In its original conception the French film journal Cahiers du cinéma marked a break with the prevailing regimes of taste in post-war artistic culture. In film this was defined by the silent tradition and French cinéma de qualité – glossy literary adaptations, costume dramas or musicals – both unanimously celebrated for reasons motivated by patriotism or partisanship. Cahiers proposed a very different notion of cinema and turned consensus opinion on its head. Its writers believed that film was not only an entertainment industry but also an art at the beginning of its journey.
Film had already produced a number of great masters, equal to Velasquez or Proust in their field. In the writing on film, however, there was too much nostalgia for a bygone era. Old-guard critics were shut away in their decrepit palaces, cut off from the world like Billy Wilder’s fallen movie star from Sunset Boulevard. In the first issue Cahiers put it simply: this group of critics were ‘lovers of a dead sun, they see ashes where a thousand phoenix are constantly reborn’.
Cahiers was the last modernist project. Cinema, its editors believed, should be established as an art in its own right, elevated to its rightful status alongside literature, painting, music. As Jean-Luc Godard summed up in 1959: ‘We have won by getting the principle accepted that a film by Hitchcock is as important as a book by Aragon. The auteurs of films, thanks to us, have entered definitively into the history of art.’
Bound in its original yellow covers, Cahiers was a real journal de combat – a magazine with a battle plan. It drew its polemical energy from the remarkable concentration and combination of individuals who made up its first editorial group. This eclectic team brought a mixture of Catholicism, classicism, humanism and spiritualism to the meeting with cinema.
Born in a growing cold war climate where public figures and debates were positioned vis-à-vis an emerging world order, Cahiers initially set itself apart. It focused on developing a deeper engagement with cinema built on aesthetic foundations. Such a rich body of work was in need of fuller understanding.
At home there was Jean Renoir, and early pioneers Jean Vigo and Jean Epstein. The cinematographic landscape worldwide included Italian neo-realism through Roberto Rossellini and Lucio Visconti; in America the exiles Fritz Lang, Alfred Hitchcock and Orson Welles worked alongside Samuel Fuller, Nicholas Ray and Billy Wilder; Yasujiro Ozu, Akira Kurosawa, Kenji Mizoguchi to the East. These directors had to be defended in a coherent fashion, within the context of the history of art.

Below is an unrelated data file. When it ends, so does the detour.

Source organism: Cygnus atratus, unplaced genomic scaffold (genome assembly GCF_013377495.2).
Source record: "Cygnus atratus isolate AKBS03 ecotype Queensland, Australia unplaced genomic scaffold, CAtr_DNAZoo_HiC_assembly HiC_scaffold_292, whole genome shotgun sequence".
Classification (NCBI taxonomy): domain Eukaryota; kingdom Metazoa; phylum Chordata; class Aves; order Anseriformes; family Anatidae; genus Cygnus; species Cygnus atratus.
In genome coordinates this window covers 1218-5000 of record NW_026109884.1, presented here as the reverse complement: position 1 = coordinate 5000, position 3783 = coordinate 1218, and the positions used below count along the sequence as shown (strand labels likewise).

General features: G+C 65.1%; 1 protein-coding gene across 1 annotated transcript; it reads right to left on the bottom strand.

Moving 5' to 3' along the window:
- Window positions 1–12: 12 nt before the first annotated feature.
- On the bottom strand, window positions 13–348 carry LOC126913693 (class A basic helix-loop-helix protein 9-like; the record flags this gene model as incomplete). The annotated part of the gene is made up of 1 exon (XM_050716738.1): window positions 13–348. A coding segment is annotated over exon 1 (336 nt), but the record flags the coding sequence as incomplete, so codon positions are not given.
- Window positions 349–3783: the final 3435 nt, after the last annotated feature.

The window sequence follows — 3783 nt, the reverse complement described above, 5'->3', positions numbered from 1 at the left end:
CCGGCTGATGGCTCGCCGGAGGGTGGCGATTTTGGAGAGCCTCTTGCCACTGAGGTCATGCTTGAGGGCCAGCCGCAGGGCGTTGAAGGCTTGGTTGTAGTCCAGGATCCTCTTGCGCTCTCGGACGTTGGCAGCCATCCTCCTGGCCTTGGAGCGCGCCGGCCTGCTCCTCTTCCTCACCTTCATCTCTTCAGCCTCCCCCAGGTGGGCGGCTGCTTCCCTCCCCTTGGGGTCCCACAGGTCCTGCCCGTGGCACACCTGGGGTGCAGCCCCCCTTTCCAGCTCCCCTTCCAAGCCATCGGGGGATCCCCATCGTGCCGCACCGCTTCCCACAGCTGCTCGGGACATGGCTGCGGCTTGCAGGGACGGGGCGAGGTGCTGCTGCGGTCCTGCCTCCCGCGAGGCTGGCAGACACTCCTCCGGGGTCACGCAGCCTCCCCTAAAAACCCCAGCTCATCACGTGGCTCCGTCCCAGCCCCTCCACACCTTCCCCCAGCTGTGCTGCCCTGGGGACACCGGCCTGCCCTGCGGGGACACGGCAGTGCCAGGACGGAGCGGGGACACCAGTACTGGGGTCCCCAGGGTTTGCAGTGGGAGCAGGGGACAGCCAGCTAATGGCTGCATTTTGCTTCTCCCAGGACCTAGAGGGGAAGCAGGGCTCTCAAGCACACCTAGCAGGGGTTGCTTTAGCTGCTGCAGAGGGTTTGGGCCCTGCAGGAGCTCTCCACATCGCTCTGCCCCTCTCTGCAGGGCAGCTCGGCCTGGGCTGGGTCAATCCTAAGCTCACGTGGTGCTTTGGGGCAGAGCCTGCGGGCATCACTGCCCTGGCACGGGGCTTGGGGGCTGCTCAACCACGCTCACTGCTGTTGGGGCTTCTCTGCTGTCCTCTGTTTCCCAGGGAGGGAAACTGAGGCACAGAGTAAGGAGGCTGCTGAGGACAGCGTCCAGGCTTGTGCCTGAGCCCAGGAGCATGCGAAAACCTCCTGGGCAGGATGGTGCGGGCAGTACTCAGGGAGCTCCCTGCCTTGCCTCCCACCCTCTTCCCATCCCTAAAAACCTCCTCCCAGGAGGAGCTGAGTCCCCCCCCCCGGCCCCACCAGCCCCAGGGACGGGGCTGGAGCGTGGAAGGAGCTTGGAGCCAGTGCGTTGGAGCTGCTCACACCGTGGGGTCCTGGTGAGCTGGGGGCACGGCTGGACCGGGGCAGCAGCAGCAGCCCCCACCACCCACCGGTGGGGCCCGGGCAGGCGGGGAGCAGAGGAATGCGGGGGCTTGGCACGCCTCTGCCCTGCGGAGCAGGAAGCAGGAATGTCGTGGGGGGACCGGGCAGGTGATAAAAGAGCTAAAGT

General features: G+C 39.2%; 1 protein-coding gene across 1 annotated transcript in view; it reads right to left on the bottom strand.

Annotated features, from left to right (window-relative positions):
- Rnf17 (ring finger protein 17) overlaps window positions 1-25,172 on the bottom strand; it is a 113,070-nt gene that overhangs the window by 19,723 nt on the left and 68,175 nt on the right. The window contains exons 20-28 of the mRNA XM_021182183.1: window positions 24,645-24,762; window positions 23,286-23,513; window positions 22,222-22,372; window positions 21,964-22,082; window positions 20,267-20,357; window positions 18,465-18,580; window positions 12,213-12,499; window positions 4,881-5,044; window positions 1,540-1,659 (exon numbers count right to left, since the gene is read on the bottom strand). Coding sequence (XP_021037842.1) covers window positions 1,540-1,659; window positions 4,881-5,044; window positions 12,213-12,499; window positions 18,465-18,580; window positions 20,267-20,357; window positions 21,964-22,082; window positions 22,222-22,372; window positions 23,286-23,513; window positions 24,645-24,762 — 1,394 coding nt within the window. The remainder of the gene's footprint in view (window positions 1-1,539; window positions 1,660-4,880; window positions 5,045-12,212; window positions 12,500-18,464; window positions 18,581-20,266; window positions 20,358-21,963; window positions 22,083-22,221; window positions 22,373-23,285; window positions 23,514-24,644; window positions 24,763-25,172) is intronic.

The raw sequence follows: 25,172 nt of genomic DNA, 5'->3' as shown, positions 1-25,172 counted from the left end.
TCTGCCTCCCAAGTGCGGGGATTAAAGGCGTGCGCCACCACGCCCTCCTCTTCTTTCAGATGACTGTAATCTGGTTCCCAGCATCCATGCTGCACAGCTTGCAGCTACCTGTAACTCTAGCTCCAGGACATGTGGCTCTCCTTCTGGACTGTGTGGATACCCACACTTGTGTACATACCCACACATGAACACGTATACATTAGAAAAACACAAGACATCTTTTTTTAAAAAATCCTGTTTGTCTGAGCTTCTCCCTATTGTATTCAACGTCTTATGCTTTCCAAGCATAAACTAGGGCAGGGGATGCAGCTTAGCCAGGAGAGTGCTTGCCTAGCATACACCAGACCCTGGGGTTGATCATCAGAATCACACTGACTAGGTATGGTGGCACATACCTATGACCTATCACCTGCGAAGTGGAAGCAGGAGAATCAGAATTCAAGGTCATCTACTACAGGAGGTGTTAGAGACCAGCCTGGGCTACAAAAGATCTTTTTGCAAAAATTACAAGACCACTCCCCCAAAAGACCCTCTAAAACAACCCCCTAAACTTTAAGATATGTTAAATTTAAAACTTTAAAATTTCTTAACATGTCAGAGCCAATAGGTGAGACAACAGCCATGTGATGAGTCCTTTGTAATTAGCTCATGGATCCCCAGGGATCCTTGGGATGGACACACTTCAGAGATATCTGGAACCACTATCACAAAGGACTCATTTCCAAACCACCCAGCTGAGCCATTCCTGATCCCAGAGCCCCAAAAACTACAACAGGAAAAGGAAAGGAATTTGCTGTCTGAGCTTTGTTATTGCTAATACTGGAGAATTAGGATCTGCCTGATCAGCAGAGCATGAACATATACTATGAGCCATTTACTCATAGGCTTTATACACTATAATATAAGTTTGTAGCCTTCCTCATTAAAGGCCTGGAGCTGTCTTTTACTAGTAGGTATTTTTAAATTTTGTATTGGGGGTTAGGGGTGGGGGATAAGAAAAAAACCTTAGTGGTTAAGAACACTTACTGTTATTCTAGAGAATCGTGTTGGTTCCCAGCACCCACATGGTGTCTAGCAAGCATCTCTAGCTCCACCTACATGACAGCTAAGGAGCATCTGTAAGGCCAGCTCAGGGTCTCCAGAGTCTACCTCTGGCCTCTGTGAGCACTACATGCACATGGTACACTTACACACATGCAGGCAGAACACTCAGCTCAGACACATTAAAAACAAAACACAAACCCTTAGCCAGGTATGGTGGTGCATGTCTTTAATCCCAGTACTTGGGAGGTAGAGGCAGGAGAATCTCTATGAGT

The process of viewing the films by these masters also provided Cahiers critics with an education in how to make films. The ‘young Turks’, as Claude Chabrol, Jean-Luc Godard, François Truffaut, Jacques Rivette and Eric Rohmer became known, were preparing their own practical intervention into the world of cinema, in which the journal was the first stage.
Writing forced them to ask and answer how a director employed various techniques to his own unique ends, how he conveyed his narrative visually and developed a thematic continuity through his oeuvre.
The years 1951-1959 were explosive ones for Cahiers, concluding triumphantly when François Truffaut collected the Palme d’Or at Cannes. Having previously dismissed or denied the critical and now artistic radicalism coming from Cahiers pages, critics internationally could only eat their words.
Up to this point, the story of the journal is broadly well-known: the iconic ‘yellow years’, when some angry young men first cut their teeth before enacting the short-lived cinematic revolution of the New Wave. A few images have become emblematic, and suffice to sum up this version of the magazine’s history: a young Jean-Pierre Léaud’s defiant stare at the camera in The 400 Blows; the jump cuts between Jean-Paul Belmondo and Jean Seberg walking down the Champs-Elysées in Breathless; Miles Davis’s jazz score narrating Louis Malle’s drama in an elevator, Lift to the Scaffold.
These moments punctured the previous conception of what cinema could express and how. They marked a decisive break with conventional studio settings, tight scenarios and the rules of montage, replacing them with low-budget techniques and audacious working methods.